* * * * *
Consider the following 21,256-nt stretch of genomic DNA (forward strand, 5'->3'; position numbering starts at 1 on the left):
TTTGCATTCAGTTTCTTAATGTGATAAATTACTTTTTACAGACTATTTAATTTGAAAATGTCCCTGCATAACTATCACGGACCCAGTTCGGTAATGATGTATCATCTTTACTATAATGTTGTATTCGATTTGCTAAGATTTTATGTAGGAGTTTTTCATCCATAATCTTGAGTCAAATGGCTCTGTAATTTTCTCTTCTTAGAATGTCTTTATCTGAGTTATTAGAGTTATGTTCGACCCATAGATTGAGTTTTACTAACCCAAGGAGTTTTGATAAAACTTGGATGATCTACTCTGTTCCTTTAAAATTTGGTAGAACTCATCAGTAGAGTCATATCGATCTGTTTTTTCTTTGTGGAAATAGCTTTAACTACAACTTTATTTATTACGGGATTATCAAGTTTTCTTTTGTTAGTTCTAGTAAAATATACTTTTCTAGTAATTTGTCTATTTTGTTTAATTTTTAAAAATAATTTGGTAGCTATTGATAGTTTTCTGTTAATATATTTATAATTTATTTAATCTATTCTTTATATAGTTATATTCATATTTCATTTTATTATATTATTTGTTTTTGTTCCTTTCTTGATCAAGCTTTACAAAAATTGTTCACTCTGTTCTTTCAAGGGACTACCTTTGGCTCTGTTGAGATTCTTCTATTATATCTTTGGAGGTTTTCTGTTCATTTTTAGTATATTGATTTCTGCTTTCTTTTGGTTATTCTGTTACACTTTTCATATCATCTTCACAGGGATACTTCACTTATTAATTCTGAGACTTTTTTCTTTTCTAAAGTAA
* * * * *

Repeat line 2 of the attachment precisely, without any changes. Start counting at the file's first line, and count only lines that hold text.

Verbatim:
TTTGCATTCAGTTTCTTAATGTGATAAATTACTTTTTACAGACTATTTAATTTGAAAATGTCCCTGCATAACTATCACGGACCCAGTTCGGTAATGATGTATCATCTTTACTATAATGTTGTATTCGATTTGCTAAGATTTTATGTAGGAGTTTTTCATCCATAATCTTGAGTCAAATGGCTCTGTAATTTTCTCTTCTTAGAATGTCTTTATCTGAGTTATTAGAGTTATGTTCGACCCATAGATTGAGTTTTACTAACCCAAGGAGTTTTGATAAAACTTGGATGATCTACTCTGTTCCTTTAAAATTTGGTAGAACTCATCAGTAGAGTCATATCGATCTGTTTTTTCTTTGTGGAAATAGCTTTAACTACAACTTTATTTATTACGGGATTATCAAGTTTTCTTTTGTTAGTTCTAGTAAAATATACTTTTCTAGTAATTTGTCTATTTTGTTTAATTTTTAAAAATAATTTGGTAGCTATTGATAGTTTTCTGTTAATATATTTATAATTTATTTAATCTATTCTTTATATAGTTATATTCATATTTCATTTTATTATATTATTTGTTTTTGTTCCTTTCTTGATCAAGCTTTACAAAAATTGTTCACTCTGTTCTTTCAAGGGACTACCTTTGGCTCTGTTGAGATTCTTCTATTATATCTTTGGAGGTTTTCTGTTCATTTTTAGTATATTGATTTCTGCTTTCTTTTGGTTATTCTGTTACACTTTTCATATCATCTTCACAGGGATACTTCACTTATTAATTCTGAGACTTTTTTCTTTTCTAAAGTAA